The Eastern Theater of the Civil War roughly comprised the area east of the Appalachians in the vicinity of the rival capitals of Washington and Richmond. It included the states of Virginia, West Virginia, Maryland, and Pennsylvania, as well as the District of Columbia and the coastal fortifications and seaports of North Carolina.
When the war began in the spring of 1861 and the Confederates declared their capitol at Richmond, Virginia, the immediate cry from Union headquarters was “On to Richmond!” For the next four years a succession of Northern commanders struggled desperately to do just that.
Bounded by the Appalachian Mountains to the west and the Atlantic Ocean to the east, the vast majority of battles occurred in a relatively small 100 miles strip of Virginia countryside between the cities of Washington and Richmond.
It was these campaigns that would also become the most famous in the history of the war, due to their proximity to large populations centers and the heavy media attention that they received. Both the bloodiest battle of the war — Gettysburg, and the bloodiest single day of the war — Antietam, were both fought in the Eastern Theater.
The principle commanders of the Eastern Theater included: For the Union – Lieutenant General Ulysses S. Grant, Major General George B. McClellan, Major General John Pope, Major General Ambrose Burnside, Major General Joseph Hooker, and Major General George G. Meade. The South was led by General Robert E. Lee, General Pierre Gustave Toutant de Beauregard, General Joseph E. Johnston, Lieutenant General James Longstreet, Lieutenant General Thomas Jonathan “Stonewall” Jackson, and Lieutenant General Jubal A. Early.
Eastern Theater Campaigns
Blockade of the Chesapeake Bay (May-June 1861)
- Sewell’s Point (May 18-19, 1861, Virginia)
- Aquia Creek (May 29-June 1, 1861, Virginia)
- Big Bethel (June 10, 1861, Virginia)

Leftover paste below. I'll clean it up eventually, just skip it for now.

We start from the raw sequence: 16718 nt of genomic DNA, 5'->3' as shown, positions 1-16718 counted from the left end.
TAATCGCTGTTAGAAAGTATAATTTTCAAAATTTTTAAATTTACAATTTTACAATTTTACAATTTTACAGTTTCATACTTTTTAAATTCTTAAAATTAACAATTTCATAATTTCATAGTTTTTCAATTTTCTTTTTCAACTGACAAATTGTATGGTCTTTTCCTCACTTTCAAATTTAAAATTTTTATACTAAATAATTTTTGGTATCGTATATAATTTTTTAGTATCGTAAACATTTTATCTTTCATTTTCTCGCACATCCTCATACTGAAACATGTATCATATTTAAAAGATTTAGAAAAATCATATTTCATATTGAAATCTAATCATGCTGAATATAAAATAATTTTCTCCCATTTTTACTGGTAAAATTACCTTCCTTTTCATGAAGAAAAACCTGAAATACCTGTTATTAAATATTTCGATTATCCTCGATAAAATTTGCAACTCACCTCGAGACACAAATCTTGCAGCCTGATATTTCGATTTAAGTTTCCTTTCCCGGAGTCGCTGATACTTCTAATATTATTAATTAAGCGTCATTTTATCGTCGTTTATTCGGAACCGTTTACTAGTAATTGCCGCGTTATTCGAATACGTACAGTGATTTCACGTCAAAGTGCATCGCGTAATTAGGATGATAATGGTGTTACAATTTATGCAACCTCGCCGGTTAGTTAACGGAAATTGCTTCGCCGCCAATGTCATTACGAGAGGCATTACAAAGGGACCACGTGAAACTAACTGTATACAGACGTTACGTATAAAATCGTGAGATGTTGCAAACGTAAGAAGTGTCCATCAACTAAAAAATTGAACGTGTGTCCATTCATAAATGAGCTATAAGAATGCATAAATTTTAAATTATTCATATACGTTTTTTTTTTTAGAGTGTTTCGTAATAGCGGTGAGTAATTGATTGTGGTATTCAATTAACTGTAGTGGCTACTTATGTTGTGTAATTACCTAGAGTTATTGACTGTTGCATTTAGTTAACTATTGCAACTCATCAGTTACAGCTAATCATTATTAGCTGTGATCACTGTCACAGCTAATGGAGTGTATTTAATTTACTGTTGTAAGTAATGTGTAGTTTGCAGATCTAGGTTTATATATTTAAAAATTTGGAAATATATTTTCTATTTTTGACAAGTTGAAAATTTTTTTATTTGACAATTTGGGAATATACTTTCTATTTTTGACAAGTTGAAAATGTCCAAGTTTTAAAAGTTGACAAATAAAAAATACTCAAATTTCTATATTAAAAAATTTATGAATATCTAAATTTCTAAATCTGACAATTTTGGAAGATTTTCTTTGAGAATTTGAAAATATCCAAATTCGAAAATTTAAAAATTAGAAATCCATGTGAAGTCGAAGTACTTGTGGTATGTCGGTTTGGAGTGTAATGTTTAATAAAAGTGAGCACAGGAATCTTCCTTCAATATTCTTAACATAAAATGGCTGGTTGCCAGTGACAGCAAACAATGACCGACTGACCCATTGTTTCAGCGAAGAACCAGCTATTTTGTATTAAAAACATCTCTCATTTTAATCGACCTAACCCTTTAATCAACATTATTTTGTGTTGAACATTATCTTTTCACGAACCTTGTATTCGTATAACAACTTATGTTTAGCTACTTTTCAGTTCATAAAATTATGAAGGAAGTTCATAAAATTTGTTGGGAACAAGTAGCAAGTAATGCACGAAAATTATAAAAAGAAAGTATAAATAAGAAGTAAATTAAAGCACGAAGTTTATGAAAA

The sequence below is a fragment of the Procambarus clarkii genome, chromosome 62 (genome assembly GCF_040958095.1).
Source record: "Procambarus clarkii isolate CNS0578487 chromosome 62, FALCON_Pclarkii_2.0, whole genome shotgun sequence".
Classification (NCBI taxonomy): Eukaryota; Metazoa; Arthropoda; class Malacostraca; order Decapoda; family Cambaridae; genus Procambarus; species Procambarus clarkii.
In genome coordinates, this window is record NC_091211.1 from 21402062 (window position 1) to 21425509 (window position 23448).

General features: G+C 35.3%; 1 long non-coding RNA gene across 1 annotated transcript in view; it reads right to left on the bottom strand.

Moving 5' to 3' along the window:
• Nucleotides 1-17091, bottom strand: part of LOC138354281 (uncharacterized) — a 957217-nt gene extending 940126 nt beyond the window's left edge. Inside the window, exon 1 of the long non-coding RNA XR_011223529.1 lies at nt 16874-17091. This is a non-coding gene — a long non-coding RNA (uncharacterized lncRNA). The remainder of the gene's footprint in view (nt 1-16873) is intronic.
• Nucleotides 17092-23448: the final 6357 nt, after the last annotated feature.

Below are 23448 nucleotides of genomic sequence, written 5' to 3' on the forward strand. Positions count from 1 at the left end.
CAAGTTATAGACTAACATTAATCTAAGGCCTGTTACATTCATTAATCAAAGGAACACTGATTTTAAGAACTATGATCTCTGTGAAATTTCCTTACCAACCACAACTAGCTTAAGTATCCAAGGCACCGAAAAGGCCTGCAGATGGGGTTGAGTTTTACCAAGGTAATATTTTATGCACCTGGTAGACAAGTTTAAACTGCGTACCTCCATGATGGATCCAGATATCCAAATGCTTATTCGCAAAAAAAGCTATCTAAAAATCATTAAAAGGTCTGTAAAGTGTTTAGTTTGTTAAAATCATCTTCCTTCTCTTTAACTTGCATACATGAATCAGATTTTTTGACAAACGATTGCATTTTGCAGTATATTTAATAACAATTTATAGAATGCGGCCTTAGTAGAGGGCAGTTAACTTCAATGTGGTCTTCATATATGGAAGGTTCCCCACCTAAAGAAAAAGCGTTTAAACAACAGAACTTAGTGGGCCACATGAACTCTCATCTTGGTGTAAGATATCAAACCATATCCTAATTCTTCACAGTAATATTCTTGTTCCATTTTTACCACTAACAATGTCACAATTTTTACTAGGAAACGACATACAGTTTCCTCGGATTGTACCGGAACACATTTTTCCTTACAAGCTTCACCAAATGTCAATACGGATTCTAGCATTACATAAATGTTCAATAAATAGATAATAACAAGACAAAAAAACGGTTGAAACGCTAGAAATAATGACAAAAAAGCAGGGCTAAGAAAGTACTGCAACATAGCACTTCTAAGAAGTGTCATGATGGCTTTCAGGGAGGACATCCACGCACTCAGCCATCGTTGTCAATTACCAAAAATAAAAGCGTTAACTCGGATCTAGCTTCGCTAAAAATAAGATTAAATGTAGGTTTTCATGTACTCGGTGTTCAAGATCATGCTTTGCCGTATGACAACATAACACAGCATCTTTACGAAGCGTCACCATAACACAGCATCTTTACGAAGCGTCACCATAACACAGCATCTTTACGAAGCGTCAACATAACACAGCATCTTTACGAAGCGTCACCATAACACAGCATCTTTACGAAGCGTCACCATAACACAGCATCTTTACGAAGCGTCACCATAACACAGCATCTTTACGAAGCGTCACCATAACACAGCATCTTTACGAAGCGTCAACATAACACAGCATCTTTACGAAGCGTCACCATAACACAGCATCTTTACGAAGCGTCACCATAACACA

Operations in Western Virginia (June-December, 1861)
- Philippi (June 3, 1861, West Virginia)
- Rich Mountain (July 11, 1861, West Virginia)
- Kessler’s Cross Lanes (August 26, 1861, West Virginia)
- Carnifex Ferry (September 10, 1861, West Virginia)
- Cheat Mountain (September 12-15 1861, West Virginia)
- Greenbrier River (October 3, 1861, West Virginia)
- Camp Alleghany (December 13, 1861, West Virginia)
Manassas Campaign (July 1861)
- Hoke’s Run (July 2, 1861, West Virginia)
- Blackburn’s Ford (July 18, 1861, Virginia)
- Manassas I (July 21, 1861, Virginia)
Blockade of the Carolina Coast (August 1861)
- Hatteras Inlet Batteries (August 28-29, 1861, North Carolina)
McClellan’s Operations in Northern Virginia (October-December 1861)
Blockade of the Potomac River (October 1861-January 1862)
- Cockpit Point (January 3, 1862, Virginia)
Jackson’s Operations Against the B&O Railroad (January 1862)
- Hancock (January 5-6, 1862, Maryland)
Burnside’s North Carolina Expedition (February-June 1862)
- Roanoke Island (February 7-8, 1862, North Carolina)
- New Berne (March 14, 1862, North Carolina)
- Fort Macon (March 23-April 26, 1862, North Carolina)
- South Mills (April 19, 1862, North Carolina)
- Tranter’s Creek (June 5, 1862, North Carolina)
Jackson’s Valley Campaign (March-June 1862)